Reference : Living within a multicultural society: Implications for en – and acculturation processes
Scientific Presentations in Universities or Research Centers : Scientific presentation in universities or research centers
Social & behavioral sciences, psychology : Social, industrial & organizational psychology
Migration and Inclusive Societies
Living within a multicultural society: Implications for en – and acculturation processes
Murdock, Elke mailto [University of Luxembourg > Faculty of Language and Literature, Humanities, Arts and Education (FLSHASE) > Integrative Research Unit: Social and Individual Development (INSIDE) >]
Workshop: International Families, Intergenerational Relations and Migration
University of Lisbon
[en] Multiculturalism ; Enculturation ; Acculturation ; Luxembourg ; Family relations ; Identity
[en] In Luxembourg, nearly half of the population is foreign – the foreign population percentage currently stands at 48%. Within this context majority and minority become fluid with the migration process itself being fluid, ranging from daily migration (transnational commuters), to medium-term stays, return visits and permanent immigration including uptake of citizenship. Second generation immigrants live alongside new arrivals. This heterogeneity has been described as super-diverse by Vertovec (2007). Diversity also goes beyond the level of country of origin as many individuals have very complex biographies. Culture contact is a permanent feature in daily life.
Such a plurally composed society presents a challenge also for value transmission processes. The boundaries between enculturation and acculturation become blurred and norms, values, symbols and language may be negotiated dependent on context. The multicultural society of Luxembourg has provided different experiential contexts for different generations. Whereas the older generation grew up in a more homogeneous context, for the current cohort growing up with people of different cultural backgrounds and language skills is the norm. Reinders (2006) has introduced the term co-culturation, as distinct from enculturation and acculturation, to describe the process of engagement with cultural diversity by both, natives and those with migration background. This concept of co-culturation encapsulates the skill of negotiating different cultural contexts and cultural frame-switching – key skills in modern societies characterized by high mobility and migration. There is some evidence that nationality becomes more salient in multicultural contexts, but at the same time the importance of cultural origins may be weakened. As results from a pilot study among secondary school children (N = 85) suggests, friendship patterns are formed on the basis of characteristics of the individual rather than origin. In the sense of the individualist marginal as described by Bourhis et al. (1997), the findings suggest that young people want to be recognized by who they are rather than what they represent. Implications for cultural value transmission will be discussed.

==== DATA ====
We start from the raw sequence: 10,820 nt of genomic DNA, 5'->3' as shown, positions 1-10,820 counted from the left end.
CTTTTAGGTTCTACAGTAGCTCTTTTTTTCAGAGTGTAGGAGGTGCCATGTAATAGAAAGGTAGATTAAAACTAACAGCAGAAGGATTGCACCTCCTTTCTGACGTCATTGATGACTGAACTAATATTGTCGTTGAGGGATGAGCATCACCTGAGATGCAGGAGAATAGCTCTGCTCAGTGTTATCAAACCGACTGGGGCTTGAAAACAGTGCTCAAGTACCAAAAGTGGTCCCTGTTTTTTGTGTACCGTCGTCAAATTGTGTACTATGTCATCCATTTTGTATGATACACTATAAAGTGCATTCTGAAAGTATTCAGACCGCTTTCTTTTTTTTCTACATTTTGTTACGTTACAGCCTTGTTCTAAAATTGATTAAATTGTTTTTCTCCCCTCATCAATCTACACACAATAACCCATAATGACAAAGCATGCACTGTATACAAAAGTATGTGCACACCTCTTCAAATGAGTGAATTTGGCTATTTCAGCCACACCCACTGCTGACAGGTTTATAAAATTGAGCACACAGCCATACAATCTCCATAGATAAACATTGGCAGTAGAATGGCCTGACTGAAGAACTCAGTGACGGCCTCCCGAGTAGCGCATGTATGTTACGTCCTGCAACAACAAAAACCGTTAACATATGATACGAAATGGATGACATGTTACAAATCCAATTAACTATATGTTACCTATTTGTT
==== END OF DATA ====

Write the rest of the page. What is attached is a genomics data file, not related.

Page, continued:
Researchers ; Students
FnR ; FNR11337403 > Elke Murdock > SWITCH > Subjective Wellbeing and Identity Construal in a Changing World > 01/04/2017 > 31/03/2020 > 2016

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